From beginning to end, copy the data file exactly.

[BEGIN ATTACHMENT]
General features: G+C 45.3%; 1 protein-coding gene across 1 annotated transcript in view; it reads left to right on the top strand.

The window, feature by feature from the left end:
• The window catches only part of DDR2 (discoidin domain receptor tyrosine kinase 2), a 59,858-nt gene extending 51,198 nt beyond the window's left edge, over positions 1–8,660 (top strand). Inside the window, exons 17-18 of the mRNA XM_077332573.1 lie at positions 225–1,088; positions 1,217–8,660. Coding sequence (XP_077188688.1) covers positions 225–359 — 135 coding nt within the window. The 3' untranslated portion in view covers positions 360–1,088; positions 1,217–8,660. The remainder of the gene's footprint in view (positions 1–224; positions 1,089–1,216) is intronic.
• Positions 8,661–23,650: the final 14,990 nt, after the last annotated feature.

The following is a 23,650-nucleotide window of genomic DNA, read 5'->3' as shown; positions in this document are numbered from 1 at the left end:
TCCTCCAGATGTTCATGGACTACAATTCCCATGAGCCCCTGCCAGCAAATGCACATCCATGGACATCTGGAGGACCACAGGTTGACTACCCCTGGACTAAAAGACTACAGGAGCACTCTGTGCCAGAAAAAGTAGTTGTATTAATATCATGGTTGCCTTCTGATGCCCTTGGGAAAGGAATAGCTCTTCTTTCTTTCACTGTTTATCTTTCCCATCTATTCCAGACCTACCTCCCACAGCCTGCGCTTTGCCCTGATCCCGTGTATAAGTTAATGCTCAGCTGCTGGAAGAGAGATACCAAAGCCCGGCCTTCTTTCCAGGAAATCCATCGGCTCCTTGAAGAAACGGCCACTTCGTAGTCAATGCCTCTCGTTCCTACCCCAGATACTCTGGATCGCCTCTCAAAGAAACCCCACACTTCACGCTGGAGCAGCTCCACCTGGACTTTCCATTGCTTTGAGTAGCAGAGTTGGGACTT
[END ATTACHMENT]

General features: G+C 45.3%; 1 protein-coding gene across 1 annotated transcript in view; it reads left to right on the top strand.

The window, feature by feature from the left end:
• The window catches only part of DDR2 (discoidin domain receptor tyrosine kinase 2), a 59,858-nt gene extending 51,198 nt beyond the window's left edge, over positions 1–8,660 (top strand). Inside the window, exons 17-18 of the mRNA XM_077332573.1 lie at positions 225–1,088; positions 1,217–8,660. Coding sequence (XP_077188688.1) covers positions 225–359 — 135 coding nt within the window. The 3' untranslated portion in view covers positions 360–1,088; positions 1,217–8,660. The remainder of the gene's footprint in view (positions 1–224; positions 1,089–1,216) is intronic.
• Positions 8,661–23,650: the final 14,990 nt, after the last annotated feature.

The following is a 23,650-nucleotide window of genomic DNA, read 5'->3' as shown; positions in this document are numbered from 1 at the left end:
TCCTCCAGATGTTCATGGACTACAATTCCCATGAGCCCCTGCCAGCAAATGCACATCCATGGACATCTGGAGGACCACAGGTTGACTACCCCTGGACTAAAAGACTACAGGAGCACTCTGTGCCAGAAAAAGTAGTTGTATTAATATCATGGTTGCCTTCTGATGCCCTTGGGAAAGGAATAGCTCTTCTTTCTTTCACTGTTTATCTTTCCCATCTATTCCAGACCTACCTCCCACAGCCTGCGCTTTGCCCTGATCCCGTGTATAAGTTAATGCTCAGCTGCTGGAAGAGAGATACCAAAGCCCGGCCTTCTTTCCAGGAAATCCATCGGCTCCTTGAAGAAACGGCCACTTCGTAGTCAATGCCTCTCGTTCCTACCCCAGATACTCTGGATCGCCTCTCAAAGAAACCCCACACTTCACGCTGGAGCAGCTCCACCTGGACTTTCCATTGCTTTGAGTAGCAGAGTTGGGACTT